Not Just a Hunting Ground: Native Americans in Kentucky- The Shawnee

The Shawnee

Social Organization:
Unlike other tribes in the southeast, the Shawnee did not have true clans. The village band was more important than lineage or name groups, and served as the ritual and economic unit. Men and women had clearly defined roles. Men were responsible for hunting, preparing the fields, and making war. Women were tasked with the upkeep of the settlement, growing the crops, dressing game, preparing food, and building the houses. Children were strapped to cradle boards to make sure that they grew straight and strong.  Infants were bathed every morning, regardless of the weather, to build their endurance. Grandparents were responsible for the education of the children. They played games designed to prepare them for their adult roles.

Deer skin and later European cloth was used to make clothing. In winter both sexes wore moccasins, leggings to the top of their thighs, a breech cloth, a girdle around the waist and a hat.  Men worse loose shirts, while women wore a longer over blouse.  In the summer men wore only the breech- cloth and the women wore a loose over blouse. They decorated their cloths with quills, 
feathers, paints,  and eventually silver trinkets and glass beads. 

Political organization:
The Shawnee tribe was broken into five major divisions. Each division had different responsibilities to the over all tribe, but they were also individual political units, with their own chief and affiliations with other tribes. They had both  peace and war chief. The peace chief  was often hereditary, but one had to earn being war chiefs. Women could serve as chief. The Shawnee had a 
governing council. Decisions were made by consensus. The Council had more decision making power than the chiefs. Law was a private matter.  From theft to murder, most cases were handled by the families of the people involved. Most wrongs could be atoned by the giving of gifts.  If the problem could not be solved between the two parties, it could be taken before the council.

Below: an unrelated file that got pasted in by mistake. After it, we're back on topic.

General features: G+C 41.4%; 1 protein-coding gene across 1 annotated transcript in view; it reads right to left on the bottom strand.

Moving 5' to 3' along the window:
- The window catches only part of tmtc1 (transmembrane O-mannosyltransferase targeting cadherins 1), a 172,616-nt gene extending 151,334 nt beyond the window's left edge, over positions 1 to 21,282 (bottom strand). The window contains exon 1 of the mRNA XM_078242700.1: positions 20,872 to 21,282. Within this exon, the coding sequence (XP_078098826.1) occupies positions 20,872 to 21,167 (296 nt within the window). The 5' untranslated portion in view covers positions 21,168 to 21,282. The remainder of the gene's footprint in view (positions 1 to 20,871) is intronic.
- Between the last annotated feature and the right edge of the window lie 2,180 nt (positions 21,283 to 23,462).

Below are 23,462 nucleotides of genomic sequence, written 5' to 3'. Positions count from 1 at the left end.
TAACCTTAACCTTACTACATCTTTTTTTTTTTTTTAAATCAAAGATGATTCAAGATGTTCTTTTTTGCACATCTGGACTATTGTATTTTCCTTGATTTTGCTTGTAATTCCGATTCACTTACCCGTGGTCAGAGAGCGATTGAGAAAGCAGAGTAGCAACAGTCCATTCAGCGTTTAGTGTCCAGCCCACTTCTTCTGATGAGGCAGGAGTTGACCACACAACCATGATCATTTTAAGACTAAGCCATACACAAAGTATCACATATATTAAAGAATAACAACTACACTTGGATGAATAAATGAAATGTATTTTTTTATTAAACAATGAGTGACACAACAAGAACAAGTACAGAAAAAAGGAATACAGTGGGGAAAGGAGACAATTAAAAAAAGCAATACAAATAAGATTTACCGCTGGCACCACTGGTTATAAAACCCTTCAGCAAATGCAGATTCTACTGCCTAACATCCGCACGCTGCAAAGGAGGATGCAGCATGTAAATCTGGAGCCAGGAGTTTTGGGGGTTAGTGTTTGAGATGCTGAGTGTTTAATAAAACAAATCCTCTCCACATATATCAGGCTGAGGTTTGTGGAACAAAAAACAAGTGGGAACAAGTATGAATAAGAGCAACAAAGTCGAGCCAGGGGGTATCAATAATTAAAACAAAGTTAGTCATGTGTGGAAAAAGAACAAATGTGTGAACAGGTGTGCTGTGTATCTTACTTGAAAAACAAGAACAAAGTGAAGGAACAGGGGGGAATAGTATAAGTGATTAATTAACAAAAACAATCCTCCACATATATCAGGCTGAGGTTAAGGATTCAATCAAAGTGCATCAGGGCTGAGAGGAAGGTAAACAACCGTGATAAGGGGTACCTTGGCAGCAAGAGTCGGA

The Shawnee had a corn based agricultural society, but unlike most they did not lead a sedentary life style. They lived in villages and farmed in the summer, but in the winter they would break into family groups, travel while the men hunted and the women made maple sugar. They were also salt makers and traders. With the entrance of European traders, Shawnee men spent a great deal of their time hunting for furs in order to trade, as they quickly became dependant on European trade goods. The Shawnee quickly traded bow and arrows for guns and metal pots for pottery, as well as making use of European cloth and ornaments. 

Religious practices were designed to ensure good crops, successful hunts and ‘to ward off disease. rituals, and dances were held in the spring for the new planting, in August to celebrate the green corn, at harvest time. 

The Shawnee had a great reputation for their skills in medicine. Their doctors were not only sought out by other tribes, but by white settlers. They skills was so great that many, including white and other tribes, thought that they bordered on magical.  While there were specific members of the tribe that dealt with medicine, nearly all the tribe was well versed in the use of medicinal roots and herbs. 

Dont forget to check out the PDF to see the actual exhibit panel!



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